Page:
Saturday, January 29, 2011

When Self Defence In Cyberspaces Ceases To Exist?

Self defence in cyberspace is a much needed capability that must be developed by not only a nation but also by its citizens. Nations are facing increasing threats of cyber espionage and cyber security breaches by cyber criminals and other nations. Similarly, citizens are under constant threats of unconstitutional privacy violations through e-surveillance, eavesdropping and electronic interceptions. Both nations and citizens must know the methods of self defence.

But the crucial question is what the dividing line is between self defence and cyber crime? Legally speaking, while using such self-help measures the property and rights of the general public, companies, government, etc should not be affected. It would also not be unreasonable to demand that such self-help measures should not themselves commit any illegal act or omission.

According to Praveen Dalal, a Supreme Court lawyer and leading techno legal expert of India, the Right of Self Defence ceases the moment it violates a “Constitutionally Sound Law”. It is not any law that ends Self Defence but a Constitutionally Valid Law alone that can restrict its applicability, suggests Dalal.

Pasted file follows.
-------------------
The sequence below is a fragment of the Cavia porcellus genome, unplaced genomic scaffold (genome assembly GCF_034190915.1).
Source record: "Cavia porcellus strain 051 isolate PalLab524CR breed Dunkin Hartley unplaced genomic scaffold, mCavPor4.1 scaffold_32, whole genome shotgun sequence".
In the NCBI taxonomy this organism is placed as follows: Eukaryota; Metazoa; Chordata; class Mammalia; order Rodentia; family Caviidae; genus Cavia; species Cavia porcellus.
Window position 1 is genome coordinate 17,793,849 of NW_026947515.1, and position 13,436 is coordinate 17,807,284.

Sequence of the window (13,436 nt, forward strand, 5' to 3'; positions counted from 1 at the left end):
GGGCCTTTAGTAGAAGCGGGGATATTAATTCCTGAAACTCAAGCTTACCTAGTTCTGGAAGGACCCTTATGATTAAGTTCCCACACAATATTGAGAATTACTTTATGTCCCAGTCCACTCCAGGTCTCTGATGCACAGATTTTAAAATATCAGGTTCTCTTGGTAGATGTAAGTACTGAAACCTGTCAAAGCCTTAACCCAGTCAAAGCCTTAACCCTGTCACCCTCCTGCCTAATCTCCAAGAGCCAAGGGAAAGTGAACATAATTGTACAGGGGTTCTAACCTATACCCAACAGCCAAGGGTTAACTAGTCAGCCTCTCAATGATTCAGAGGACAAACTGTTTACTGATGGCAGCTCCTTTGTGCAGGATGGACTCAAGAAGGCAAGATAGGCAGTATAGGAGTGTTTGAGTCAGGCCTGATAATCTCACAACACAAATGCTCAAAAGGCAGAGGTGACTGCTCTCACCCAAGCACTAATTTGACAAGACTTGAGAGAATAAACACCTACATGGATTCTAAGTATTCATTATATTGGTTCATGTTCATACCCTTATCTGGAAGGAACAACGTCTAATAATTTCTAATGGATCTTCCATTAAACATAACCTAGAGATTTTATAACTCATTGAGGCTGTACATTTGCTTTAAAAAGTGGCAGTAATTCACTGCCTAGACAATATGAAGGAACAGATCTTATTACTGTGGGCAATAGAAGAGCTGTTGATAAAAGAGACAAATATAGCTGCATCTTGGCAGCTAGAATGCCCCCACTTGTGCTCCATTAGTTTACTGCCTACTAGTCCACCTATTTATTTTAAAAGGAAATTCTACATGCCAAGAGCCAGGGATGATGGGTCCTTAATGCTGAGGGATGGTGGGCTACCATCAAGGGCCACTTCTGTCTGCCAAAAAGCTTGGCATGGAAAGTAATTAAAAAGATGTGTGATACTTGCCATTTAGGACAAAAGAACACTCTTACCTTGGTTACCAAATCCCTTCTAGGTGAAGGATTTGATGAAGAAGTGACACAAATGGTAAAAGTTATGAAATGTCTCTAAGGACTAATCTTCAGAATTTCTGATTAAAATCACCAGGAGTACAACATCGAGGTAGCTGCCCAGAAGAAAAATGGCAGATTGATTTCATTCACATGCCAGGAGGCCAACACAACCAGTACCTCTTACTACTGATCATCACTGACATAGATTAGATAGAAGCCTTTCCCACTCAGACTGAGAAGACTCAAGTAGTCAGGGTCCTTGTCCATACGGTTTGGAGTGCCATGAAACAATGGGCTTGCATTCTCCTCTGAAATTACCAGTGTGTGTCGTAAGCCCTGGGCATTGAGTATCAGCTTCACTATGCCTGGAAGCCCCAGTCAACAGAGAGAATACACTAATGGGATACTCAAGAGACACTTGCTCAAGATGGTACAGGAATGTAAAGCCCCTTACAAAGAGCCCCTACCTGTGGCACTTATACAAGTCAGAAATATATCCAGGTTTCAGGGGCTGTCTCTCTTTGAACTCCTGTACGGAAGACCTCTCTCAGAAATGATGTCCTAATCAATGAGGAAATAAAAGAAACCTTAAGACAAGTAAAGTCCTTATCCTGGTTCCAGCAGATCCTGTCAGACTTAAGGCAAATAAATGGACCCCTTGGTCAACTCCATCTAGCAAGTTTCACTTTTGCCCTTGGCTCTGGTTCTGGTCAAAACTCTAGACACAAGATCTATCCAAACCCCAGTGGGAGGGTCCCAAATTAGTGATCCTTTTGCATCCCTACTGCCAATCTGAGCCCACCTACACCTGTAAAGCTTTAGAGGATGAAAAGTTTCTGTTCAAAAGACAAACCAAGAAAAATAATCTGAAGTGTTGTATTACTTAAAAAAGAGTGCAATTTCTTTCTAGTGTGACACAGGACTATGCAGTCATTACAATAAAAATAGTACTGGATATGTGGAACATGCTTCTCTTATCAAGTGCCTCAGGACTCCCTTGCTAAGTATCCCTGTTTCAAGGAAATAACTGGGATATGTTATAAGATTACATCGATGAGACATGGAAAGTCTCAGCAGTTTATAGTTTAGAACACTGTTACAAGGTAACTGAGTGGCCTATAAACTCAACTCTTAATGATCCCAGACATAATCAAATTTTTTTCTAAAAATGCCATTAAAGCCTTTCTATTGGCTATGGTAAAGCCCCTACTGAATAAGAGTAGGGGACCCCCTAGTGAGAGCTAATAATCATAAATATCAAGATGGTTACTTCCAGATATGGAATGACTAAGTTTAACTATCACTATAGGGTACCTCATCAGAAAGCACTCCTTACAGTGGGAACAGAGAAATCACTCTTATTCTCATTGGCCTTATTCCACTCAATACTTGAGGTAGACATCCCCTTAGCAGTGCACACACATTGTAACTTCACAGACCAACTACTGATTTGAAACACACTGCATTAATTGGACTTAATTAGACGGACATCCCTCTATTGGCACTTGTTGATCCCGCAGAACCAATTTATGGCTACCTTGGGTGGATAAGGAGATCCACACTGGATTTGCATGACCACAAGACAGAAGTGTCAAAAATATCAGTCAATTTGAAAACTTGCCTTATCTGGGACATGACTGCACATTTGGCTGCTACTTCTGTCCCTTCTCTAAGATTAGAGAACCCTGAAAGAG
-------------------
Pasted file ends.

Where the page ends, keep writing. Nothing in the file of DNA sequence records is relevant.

With a growing zest for getting greatest e-surveillance and interception powers, governments all over the world are enacting laws that are not constitutionally sound. Though ordinary citizens silently follow these laws, technical minds are at constant rebel.

Take the example of the recent distributed denial of service (DDoS) attacks on web sites of Visa, MasterCard, Amazon, and PayPal that severed ties with WikiLeaks. The group Anonymous, accused of the attack, claims that DDoS attacks are simply the digital equivalent of a protest or sit-in. They claim it to be a form of modern civil protest in cyberspace.

Whether Anonymous would be guilty for DDoS or not depends upon the fact whether they “exceeded their Constitutional Rights” and “Violated a Constitutionally Valid Law”, says Praveen Dalal. If they did exceed their “Constitutional Rights”, they would be held liable. If either they have not exceeded that limit or there is “no Constitutionally Valid Law” under which they could be booked, they are not liable, says Dalal.

In the Indian context, one such law that is definitely unconstitutional is information technology act, 2000 (IT Act, 2000) as it provides unregulated, unaccountable and unconstitutional e-surveillance, Internet censorship and website blocking powers to Indian government and its agencies. There are no procedural safeguards that can prevent civil liberties violations through misuse of such powers. In fact, phone tapping is already happening in India in an unconstitutional manner and the matter is pending before the Supreme Court of India. Let us see how Indian government would face self defence in Indian cyberspace and prove it an offence in India.